Grand Canyon Flooding Forces Evacuation of 400 People
FLAGSTAFF, Arizona, August 18, 2008 (ENS) – Officers, deputies and rescuers from eight public safety agencies worked today and Sunday to evacuate more than 400 campers and residents from Supai Canyon after heavy rainfall and the breach of an earthen dam flooded the area. No injuries were immediately reported.
On Saturday afternoon and evening, the Northern Arizona high country received heavy rainfall that resulted in partial flooding of Supai Canyon, a popular destination for hikers and campers famed for its majestic desert waterfalls. Supai Canyon is located 75 air miles west of the Grand Canyon Village on the South Rim of Grand Canyon National Park.
Early Sunday morning, Coconino County officials learned that the Redlands earthen dam broke, allowing a high volume of water to rush down Cataract Canyon in a westerly direction, eventually feeding into Supai Canyon. The small dam, about 45 miles upstream from the Havasupai village of Supai, had formed a pond to provide water for livestock.
Rescuers located visitors who were staying at the Supai campground above Havasu Falls and escorted them to a safe landing zone in Supai Village.
About 170 campers and residents were flown Sunday to Hilltop in Arizona Department of Public Safety and Arizona National Guard helicopters.
Then the evacuees were bused to an American Red Cross shelter located at the Hualapai Tribal Gymnasium in Peach Springs Arizona.
Helicopters resumed the evacuation of about 120 more tourists and residents today.
Search and rescue crews on the ground and in the air are searching for about 11 campers and tourists who remained unaccounted for today, said Gerry Blair, a spokesman for the Coconino County Sheriff’s Department. Blair says it is important to remove them from the canyon as there still is the potential for additional flooding.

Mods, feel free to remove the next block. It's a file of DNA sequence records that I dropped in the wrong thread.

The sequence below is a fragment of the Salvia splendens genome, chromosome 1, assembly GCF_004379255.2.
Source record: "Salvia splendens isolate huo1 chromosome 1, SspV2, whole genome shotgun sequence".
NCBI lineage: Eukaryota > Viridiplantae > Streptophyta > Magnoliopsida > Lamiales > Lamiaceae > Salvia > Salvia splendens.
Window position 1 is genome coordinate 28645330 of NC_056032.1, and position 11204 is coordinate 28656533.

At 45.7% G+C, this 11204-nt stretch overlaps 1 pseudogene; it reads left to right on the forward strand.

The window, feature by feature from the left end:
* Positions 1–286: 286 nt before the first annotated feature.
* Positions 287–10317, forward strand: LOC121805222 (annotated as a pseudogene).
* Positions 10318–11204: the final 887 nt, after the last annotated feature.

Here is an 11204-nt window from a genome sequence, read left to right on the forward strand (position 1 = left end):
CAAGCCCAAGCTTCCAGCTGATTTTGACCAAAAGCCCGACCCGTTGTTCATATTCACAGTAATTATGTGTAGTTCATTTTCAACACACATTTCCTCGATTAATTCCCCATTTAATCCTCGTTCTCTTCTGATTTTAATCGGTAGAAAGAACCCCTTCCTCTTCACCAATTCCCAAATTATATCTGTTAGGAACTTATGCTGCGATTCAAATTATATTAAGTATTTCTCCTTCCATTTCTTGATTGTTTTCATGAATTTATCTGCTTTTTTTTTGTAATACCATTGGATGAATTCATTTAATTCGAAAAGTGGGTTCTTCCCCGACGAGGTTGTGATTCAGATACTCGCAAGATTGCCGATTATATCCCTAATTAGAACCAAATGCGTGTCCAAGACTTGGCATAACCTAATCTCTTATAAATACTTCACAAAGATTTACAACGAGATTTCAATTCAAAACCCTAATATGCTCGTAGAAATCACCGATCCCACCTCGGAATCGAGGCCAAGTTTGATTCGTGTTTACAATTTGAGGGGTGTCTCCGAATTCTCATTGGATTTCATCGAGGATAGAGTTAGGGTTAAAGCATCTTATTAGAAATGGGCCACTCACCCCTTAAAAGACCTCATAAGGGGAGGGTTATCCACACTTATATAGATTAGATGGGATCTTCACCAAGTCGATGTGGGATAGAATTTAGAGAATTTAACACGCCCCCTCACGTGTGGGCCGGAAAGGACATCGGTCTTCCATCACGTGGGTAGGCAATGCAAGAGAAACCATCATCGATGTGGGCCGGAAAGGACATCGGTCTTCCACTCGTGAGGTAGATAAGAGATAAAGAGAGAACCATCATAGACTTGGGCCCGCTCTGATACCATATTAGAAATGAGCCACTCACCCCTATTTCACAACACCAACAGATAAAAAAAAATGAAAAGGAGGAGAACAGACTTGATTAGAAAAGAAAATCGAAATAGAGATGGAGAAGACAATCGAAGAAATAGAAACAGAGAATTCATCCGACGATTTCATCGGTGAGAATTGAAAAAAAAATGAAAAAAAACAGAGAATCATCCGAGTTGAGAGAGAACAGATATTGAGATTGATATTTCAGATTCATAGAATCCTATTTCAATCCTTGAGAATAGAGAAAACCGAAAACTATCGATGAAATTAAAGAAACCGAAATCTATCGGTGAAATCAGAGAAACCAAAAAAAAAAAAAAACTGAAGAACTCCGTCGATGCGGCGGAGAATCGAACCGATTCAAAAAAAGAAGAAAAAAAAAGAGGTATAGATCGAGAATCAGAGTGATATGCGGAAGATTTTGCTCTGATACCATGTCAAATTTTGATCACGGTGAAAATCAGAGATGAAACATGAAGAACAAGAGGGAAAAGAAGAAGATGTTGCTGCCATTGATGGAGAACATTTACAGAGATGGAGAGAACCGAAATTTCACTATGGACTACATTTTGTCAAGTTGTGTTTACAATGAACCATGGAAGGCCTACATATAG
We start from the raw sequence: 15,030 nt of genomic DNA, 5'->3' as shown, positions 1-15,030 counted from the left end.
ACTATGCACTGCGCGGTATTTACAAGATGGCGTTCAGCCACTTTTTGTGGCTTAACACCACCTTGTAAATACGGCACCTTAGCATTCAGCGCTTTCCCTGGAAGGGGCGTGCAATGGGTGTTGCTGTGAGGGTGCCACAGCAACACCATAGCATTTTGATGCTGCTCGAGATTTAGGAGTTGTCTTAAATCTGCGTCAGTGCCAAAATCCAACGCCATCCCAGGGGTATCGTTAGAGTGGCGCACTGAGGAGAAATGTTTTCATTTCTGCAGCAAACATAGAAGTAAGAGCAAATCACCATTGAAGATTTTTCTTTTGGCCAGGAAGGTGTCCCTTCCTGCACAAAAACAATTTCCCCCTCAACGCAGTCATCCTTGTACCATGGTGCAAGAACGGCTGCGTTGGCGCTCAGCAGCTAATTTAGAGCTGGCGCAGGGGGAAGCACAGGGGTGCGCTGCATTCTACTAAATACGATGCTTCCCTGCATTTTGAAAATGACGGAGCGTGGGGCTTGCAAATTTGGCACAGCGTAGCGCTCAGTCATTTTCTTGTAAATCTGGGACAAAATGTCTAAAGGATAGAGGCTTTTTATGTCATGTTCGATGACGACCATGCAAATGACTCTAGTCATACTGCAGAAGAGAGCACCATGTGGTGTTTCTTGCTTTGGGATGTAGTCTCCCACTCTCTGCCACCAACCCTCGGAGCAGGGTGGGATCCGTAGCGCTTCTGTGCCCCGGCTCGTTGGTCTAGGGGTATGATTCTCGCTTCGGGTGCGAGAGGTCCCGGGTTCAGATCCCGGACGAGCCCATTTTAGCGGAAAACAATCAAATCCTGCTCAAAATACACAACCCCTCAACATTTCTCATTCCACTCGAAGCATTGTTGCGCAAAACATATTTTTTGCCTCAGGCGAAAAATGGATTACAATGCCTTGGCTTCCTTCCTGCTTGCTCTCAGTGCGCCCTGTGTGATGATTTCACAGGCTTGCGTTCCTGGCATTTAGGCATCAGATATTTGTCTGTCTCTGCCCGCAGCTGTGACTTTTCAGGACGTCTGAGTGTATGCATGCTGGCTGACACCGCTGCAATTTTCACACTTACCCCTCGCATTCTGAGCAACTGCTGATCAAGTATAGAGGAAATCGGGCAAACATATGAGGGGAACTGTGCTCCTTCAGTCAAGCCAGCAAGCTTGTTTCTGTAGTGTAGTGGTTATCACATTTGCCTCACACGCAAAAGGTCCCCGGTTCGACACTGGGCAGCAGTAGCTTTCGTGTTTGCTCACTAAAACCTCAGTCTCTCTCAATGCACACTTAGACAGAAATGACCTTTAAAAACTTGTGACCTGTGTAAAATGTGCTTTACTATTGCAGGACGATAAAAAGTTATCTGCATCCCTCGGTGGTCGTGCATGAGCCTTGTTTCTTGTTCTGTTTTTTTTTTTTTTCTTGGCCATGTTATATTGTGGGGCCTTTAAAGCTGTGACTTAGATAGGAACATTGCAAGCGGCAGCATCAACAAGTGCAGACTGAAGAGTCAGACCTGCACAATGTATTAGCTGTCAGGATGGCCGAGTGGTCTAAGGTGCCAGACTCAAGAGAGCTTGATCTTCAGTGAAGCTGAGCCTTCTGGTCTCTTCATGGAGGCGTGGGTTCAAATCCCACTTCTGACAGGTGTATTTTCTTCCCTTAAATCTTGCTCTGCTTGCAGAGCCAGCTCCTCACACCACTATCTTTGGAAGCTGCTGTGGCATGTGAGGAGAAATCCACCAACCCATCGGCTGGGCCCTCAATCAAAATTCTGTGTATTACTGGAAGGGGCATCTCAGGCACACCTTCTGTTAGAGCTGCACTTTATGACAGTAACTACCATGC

The road into Havasupai is closed at Route 66 and Indian Road 18 leading into Hualapai Hilltop. Residents and campers will not be able to access Supai Village and the Havasupai Indian Reservation at this time.
One of the stranded rafters is taken off
the ledge by helicopter on Sunday.
(Photo courtesy NPS)
On Saturday, the Grand Canyon Regional Communications Center received information from Western Rivers Adventures that five unmanned rafts were observed floating down the Colorado River with personal floatation devices and other supplies still onboard.
National Park Service employees believed the rafts belonged to a private boating party of 16 people. The entire party was located uninjured but stranded on a ledge at the confluence of Havasu Creek and the Colorado River. The group was out of reach of rescuers and vulnerable to rising waters fed by more rainfall overnight.
On Sunday, the 16 stranded visitors were flown one at a time to the other side of the Colorado River where they boarded a helicopter to be flown to the Hualapai Hilltop. Those evacuees also were bused to the American Red Cross shelter in Peach Springs, Arizona.
Not everyone chose the evacuation route. Many residents and campers chose to stay in Supai, which is on high ground, Blair said.
National Park Service employees are in the process of contacting members of rafting parties who have not yet reached the confluence, which is located at about river mile 157, to inform them of the flooding that has occurred in that area.
The heavy rainfall in this arid area is a characteristic of the Arizona monsoon season from June 15 through September 30 – a time of high temperatures, high winds, and high moisture.
Supai Canyon is an oasis in the middle of desert country on the Havasupai Nation reservation in Arizona. Supai Village is the home of the Havasupai Tribe, which has inhabited the Grand Canyon for centuries.
Public safety agencies that are responding to this emergency include – Grand Canyon National Park, the Bureau of Indian Affairs, the Coconino County Sheriff’s Office, Coconino County Sheriff’s Search and Rescue, the Arizona Department of Public Safety, Coconino County Emergency Services, the Arizona National Guard and American Red Cross.